Laphroaig 10 (Bottled in 2000)

Laphroaig 10 (2000)
I think I had my first pour of Laphroaig 10 in 2005. Until now I’ve not had any iterations of this classic malt distilled/bottled in earlier eras. The whisky in this sample, which I received in trade from Sku, was bottled in 2000, so it’s not so very much older than the earliest I’ve had but it will still be interesting to compare it with very recently bottled Laphroaig 10. Everyone says Laphroaig’s character has changed in just the last 10 years or so (and for most people this is a narrative of decline)—it’ll be interesting to see if I find it to be very different, and if so, in what ways. Accordingly, I am nosing and tasting it alongside an equivalent pour from my previously reviewed bottle of Laphroaig 10, which was probably bottled in the last couple of years (I’ve still not found time to hunt for and squint at its bottling code).

To make things easier I’ve pasted in the notes from the previous review in brackets above each section of this one (I didn’t bother taking fresh notes on the other bottle this time as it doesn’t seem appreciably altered since my review).

Laphroaig 10 (43%; bottled in 2000; from a sample received in a swap)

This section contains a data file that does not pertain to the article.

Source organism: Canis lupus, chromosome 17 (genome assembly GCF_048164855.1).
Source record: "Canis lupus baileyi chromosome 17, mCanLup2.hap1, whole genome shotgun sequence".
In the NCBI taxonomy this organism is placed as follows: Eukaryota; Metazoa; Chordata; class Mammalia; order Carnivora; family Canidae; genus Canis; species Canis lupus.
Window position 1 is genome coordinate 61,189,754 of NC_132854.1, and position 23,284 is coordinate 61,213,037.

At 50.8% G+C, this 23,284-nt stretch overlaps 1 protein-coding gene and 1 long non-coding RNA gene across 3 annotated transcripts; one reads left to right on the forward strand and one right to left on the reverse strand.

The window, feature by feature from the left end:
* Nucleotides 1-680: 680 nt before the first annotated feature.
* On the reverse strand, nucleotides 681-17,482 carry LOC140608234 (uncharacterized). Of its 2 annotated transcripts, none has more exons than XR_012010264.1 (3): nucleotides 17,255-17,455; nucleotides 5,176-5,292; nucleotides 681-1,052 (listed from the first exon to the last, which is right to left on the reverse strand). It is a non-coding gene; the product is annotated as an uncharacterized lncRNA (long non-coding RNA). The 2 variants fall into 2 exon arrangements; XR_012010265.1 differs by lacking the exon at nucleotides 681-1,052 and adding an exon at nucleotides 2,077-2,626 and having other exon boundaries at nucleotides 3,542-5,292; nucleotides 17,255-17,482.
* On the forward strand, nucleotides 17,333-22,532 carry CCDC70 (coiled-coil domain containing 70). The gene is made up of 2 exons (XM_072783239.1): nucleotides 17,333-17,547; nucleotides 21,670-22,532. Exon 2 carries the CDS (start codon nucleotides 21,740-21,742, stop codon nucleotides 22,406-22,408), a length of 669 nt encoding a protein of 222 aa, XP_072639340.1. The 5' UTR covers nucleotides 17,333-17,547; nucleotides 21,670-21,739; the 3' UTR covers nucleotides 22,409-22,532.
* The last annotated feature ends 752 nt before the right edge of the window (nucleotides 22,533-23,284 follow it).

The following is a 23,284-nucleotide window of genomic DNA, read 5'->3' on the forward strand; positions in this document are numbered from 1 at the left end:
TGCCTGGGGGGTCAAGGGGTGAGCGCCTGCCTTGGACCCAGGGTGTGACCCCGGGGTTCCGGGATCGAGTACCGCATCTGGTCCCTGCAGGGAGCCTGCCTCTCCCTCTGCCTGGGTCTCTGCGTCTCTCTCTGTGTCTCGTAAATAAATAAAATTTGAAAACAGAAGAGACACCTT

[Recent Laph 10 Nose: A big wave of smoke, phenolic and ashy and cereally all at the same time. Peated lemons below the smoke and then muskier fruit and a touch of ham. Gets sweeter as it sits, with apple joining the cereals while the smoke wafts all around. With even more time the acid returns and some notes of vanilla-cream emerge. A couple of drops of water pull out more of the fruit.]

Older Laph 10 Nose: A bit hit of peat and smoke: more phenolic than the newer version (which is ashier). Less cereally and lemony, but there’s also far less vanilla. It’s not that there’s no sweetness here, it’s that the sweetness is much more coastal (sea urchin, shells, kelp). The phenols are even more intense with water which also makes the smoke tarrier. After a minute it gets creamier.

[Recent Laph 10 Palate: As on the nose the smoke and cereals make the first impression with the fruit arriving as I swallow (again, citrus first and then sweeter notes heading towards the finish). The mouthfeel is just a tiny bit too thin but it’s very far from watery. The phenolic notes intensify with time. With water the smoke gets a little sharper and there’s some menthol coolness.]

Older Laph 10 Palate: Much closer on the palate with ashy smoke arriving first with sweeter notes arising below. Again, far less fruit than in the newer version. On the second sip the smoke is tarrier and inkier and the sweetness, as on the nose, is reminiscent of shells etc.. Gets sweeter as it goes but also gets even more phenolic and tarry; and salt starts showing up as well. Thicker mouthfeel. With water there’s some lemon and, as on the nose, some cream (stopping short of vanilla); but it’s no less phenolic.

[Recent Laph 10 Finish: Medium-long. The late arriving fruit expands with the lemon edging into muskier, almost tropical notes before collapsing into the underlying ash. At the very end the smoke gets more tarry. As on the palate with water.]